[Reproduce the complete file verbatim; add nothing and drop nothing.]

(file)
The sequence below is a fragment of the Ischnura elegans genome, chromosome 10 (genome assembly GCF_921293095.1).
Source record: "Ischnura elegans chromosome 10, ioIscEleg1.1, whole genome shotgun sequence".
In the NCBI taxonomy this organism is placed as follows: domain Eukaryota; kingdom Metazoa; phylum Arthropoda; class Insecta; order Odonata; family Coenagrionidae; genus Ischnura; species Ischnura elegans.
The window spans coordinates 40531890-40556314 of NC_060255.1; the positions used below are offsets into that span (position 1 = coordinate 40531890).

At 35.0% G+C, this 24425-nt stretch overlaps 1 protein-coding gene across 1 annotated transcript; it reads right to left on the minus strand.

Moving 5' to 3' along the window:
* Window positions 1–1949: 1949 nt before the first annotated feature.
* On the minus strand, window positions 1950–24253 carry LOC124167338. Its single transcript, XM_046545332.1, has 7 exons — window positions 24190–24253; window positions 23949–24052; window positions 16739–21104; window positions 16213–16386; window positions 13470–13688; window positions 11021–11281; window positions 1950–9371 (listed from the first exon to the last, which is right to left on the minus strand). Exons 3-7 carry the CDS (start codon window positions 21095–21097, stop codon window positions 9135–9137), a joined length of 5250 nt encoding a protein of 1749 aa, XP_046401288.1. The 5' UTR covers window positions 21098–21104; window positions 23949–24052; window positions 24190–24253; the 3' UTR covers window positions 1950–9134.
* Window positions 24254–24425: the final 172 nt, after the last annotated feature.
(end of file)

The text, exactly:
The sequence below is a fragment of the Ischnura elegans genome, chromosome 10 (genome assembly GCF_921293095.1).
Source record: "Ischnura elegans chromosome 10, ioIscEleg1.1, whole genome shotgun sequence".
In the NCBI taxonomy this organism is placed as follows: domain Eukaryota; kingdom Metazoa; phylum Arthropoda; class Insecta; order Odonata; family Coenagrionidae; genus Ischnura; species Ischnura elegans.
The window spans coordinates 40531890-40556314 of NC_060255.1; the positions used below are offsets into that span (position 1 = coordinate 40531890).

At 35.0% G+C, this 24425-nt stretch overlaps 1 protein-coding gene across 1 annotated transcript; it reads right to left on the minus strand.

Moving 5' to 3' along the window:
* Window positions 1–1949: 1949 nt before the first annotated feature.
* On the minus strand, window positions 1950–24253 carry LOC124167338. Its single transcript, XM_046545332.1, has 7 exons — window positions 24190–24253; window positions 23949–24052; window positions 16739–21104; window positions 16213–16386; window positions 13470–13688; window positions 11021–11281; window positions 1950–9371 (listed from the first exon to the last, which is right to left on the minus strand). Exons 3-7 carry the CDS (start codon window positions 21095–21097, stop codon window positions 9135–9137), a joined length of 5250 nt encoding a protein of 1749 aa, XP_046401288.1. The 5' UTR covers window positions 21098–21104; window positions 23949–24052; window positions 24190–24253; the 3' UTR covers window positions 1950–9134.
* Window positions 24254–24425: the final 172 nt, after the last annotated feature.